by Rashed Mian and Christopher Twarowski
Photos by Ethan Stokes
Rachel Priest was a sophomore at Roslyn High School when she started cutting herself.
She wore the same baggy sweatshirt for days at a time to conceal her wounds—a bevy of horizontal slashes up and down the length of her arms. Though she says she didn’t have many friends, it didn’t take long before other students noticed. Her sweatshirt slipped down one day and revealed what she had done. One friend literally dragged her to the school counselor. The school contacted her parents.
Priest swore she wouldn’t do it again.
“I was really good at lying,” she tells the Press.
She started seeing a therapist. But the carvings didn’t stop.
The following year (or 12th grade—Priest says post-traumatic stress disorder has blocked out certain events and blurred her memory), the teenager attempted suicide at her home in the wealthy Nassau neighborhood by poisoning herself. Halfway through, she had a change of heart and was rushed by her parents to the emergency room at Winthrop University Hospital in Mineola.
She stayed there for a week and spent three days under suicide watch.
But her acts of self-mutilation still didn’t stop. In her freshman year of college, the 17-year-old severely scorched her wrist by holding the flames of a lighter to it, resulting in second- to third-degree burns. She was diagnosed with bipolar disorder, otherwise known as manic-depressive disorder, her sophomore year.
Though her scars are barely visible today, Priest, now 27 and about to begin a masters program in community health at Hofstra University this September, recalls the vivid memories of the darkness that nearly consumed her in order to help those still struggling with life. She travels to schools and colleges with Dale Camhi, Metro-NY regional director of the American Foundation for Suicide Prevention (AFSP), sharing her story with anyone willing to listen.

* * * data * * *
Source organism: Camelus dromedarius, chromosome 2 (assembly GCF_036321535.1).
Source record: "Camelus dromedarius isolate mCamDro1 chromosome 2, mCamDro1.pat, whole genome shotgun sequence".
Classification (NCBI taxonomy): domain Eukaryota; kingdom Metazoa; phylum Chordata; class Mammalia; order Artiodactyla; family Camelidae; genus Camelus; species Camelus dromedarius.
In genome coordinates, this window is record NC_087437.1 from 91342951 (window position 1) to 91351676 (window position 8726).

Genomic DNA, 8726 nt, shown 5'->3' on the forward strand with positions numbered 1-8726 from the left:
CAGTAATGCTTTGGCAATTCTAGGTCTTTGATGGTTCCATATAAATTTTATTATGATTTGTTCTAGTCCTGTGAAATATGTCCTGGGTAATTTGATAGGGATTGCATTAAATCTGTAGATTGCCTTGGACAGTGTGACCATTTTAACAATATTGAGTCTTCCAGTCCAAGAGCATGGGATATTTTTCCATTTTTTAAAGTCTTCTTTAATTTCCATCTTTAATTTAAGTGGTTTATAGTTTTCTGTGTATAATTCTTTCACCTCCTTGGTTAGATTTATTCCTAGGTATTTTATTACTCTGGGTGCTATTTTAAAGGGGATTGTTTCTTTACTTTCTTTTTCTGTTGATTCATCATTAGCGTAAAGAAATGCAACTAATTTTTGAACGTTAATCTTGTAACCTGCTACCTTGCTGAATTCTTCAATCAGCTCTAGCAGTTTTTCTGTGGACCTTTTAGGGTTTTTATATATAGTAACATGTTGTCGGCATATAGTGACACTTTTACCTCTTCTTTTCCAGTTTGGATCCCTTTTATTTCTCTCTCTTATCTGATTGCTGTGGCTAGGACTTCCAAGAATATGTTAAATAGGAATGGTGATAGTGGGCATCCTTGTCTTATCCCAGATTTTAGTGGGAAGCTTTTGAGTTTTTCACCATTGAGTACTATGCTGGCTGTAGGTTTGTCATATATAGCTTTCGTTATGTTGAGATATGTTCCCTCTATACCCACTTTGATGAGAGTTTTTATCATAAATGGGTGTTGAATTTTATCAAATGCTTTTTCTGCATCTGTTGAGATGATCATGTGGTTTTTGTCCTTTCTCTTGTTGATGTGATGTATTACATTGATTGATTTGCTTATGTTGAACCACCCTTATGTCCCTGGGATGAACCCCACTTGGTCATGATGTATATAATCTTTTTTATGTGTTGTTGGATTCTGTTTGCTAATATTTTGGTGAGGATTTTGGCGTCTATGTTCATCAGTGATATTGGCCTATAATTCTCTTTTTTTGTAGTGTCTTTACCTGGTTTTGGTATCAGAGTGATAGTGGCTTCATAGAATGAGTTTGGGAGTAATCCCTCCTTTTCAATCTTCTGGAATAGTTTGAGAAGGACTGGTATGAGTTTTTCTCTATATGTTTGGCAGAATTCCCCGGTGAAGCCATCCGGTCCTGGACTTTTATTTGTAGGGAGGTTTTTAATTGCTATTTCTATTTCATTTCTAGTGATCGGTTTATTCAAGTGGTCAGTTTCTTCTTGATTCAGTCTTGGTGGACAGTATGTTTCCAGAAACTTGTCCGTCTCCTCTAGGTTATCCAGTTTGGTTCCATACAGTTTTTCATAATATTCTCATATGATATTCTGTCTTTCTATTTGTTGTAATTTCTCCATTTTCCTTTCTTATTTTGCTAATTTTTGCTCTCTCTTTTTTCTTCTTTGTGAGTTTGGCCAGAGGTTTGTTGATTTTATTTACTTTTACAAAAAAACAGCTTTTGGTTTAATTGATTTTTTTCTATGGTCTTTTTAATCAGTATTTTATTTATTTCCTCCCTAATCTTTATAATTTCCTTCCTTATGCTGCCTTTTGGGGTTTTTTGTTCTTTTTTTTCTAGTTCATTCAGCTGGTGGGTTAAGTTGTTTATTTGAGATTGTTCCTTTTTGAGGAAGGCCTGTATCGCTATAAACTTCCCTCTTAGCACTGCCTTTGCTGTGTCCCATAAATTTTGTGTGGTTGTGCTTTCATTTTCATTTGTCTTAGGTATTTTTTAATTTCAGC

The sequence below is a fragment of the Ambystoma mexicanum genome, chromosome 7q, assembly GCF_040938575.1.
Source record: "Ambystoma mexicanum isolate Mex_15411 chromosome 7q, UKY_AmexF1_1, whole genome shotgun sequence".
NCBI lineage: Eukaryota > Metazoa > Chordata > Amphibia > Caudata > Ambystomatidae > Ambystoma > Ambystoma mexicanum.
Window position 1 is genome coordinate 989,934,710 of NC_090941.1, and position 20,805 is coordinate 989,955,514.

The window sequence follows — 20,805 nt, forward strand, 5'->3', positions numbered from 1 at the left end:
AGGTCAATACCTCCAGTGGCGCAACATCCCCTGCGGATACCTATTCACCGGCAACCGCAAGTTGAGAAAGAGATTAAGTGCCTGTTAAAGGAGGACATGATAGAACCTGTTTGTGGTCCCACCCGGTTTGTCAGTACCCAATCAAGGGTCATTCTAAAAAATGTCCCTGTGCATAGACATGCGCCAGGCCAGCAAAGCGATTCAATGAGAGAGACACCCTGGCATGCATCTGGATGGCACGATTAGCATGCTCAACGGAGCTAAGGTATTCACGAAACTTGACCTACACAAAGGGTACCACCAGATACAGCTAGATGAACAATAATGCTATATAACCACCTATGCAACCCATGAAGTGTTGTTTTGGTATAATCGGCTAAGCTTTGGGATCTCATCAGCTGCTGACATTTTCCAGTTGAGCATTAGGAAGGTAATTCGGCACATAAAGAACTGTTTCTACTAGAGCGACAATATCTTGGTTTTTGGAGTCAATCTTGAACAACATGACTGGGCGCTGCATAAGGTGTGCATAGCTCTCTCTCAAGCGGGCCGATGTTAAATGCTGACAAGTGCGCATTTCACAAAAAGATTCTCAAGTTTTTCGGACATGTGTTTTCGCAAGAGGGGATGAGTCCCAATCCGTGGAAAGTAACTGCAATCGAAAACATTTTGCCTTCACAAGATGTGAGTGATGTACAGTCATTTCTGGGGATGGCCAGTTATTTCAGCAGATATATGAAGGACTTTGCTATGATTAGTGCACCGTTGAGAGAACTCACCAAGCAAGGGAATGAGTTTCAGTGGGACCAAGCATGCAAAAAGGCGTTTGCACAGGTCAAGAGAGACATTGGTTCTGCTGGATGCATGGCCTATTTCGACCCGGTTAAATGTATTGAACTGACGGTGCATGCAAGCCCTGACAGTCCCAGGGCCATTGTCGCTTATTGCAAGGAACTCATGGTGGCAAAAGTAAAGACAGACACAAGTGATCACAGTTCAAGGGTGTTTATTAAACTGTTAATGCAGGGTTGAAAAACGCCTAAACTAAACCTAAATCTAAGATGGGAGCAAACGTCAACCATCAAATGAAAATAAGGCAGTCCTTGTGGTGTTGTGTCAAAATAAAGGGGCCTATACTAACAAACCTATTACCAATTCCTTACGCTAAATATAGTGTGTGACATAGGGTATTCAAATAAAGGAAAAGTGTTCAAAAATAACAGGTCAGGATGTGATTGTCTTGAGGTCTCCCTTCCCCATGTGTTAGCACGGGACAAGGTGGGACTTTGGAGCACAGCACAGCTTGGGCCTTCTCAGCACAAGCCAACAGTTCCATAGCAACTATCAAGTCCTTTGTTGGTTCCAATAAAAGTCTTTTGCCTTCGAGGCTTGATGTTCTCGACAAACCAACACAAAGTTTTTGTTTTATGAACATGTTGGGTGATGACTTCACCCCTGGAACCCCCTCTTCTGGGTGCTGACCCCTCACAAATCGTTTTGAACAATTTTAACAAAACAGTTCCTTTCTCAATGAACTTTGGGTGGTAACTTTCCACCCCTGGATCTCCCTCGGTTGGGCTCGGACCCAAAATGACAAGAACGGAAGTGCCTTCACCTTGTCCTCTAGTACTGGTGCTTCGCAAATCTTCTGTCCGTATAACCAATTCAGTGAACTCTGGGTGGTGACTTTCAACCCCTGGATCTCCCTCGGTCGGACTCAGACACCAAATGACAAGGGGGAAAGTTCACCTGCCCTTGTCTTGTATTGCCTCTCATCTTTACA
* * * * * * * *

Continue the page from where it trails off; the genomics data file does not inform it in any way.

“I was lonely, I felt hopeless, I didn’t want to get out of bed,” she says during an interview at Camhi’s home in East Rockaway. Occasionally she chokes up—her eyes sometimes looking down at a table and other times staring straight into her inquisitors’. “It was a really a feeling of utter despair, there’s absolutely no other way to put it. I was like, ‘The end is here and that’s fine with me.’ I had made my peace with it.”
Rachel Priest is but one of an estimated million people who attempt suicide each year, according to the U.S. Centers for Disease Control and Prevention (CDC). According to the agency’s latest figures, which were released last week, the 2007 national suicide rate of 34,598 deaths is the highest since 1995. The rate per 100,000 for the 45-to-54 age group (17.7) is the highest since 1977, while the rate for those aged 55 to 64 (15.5) is the highest since 1990.
Though the CDC’s 2007 rates were slightly lower for youth aged 15 to 24 (9.7), recent data from the New York State Department of Health show a disturbing trend among adolescents and young adults in Nassau and Suffolk counties. According to vital statistics data as of March 2009, suicide deaths among 15- to 19-year-olds more than doubled in Nassau between 2006 and 2007. And suicide deaths in the same age group tripled during that time in Suffolk.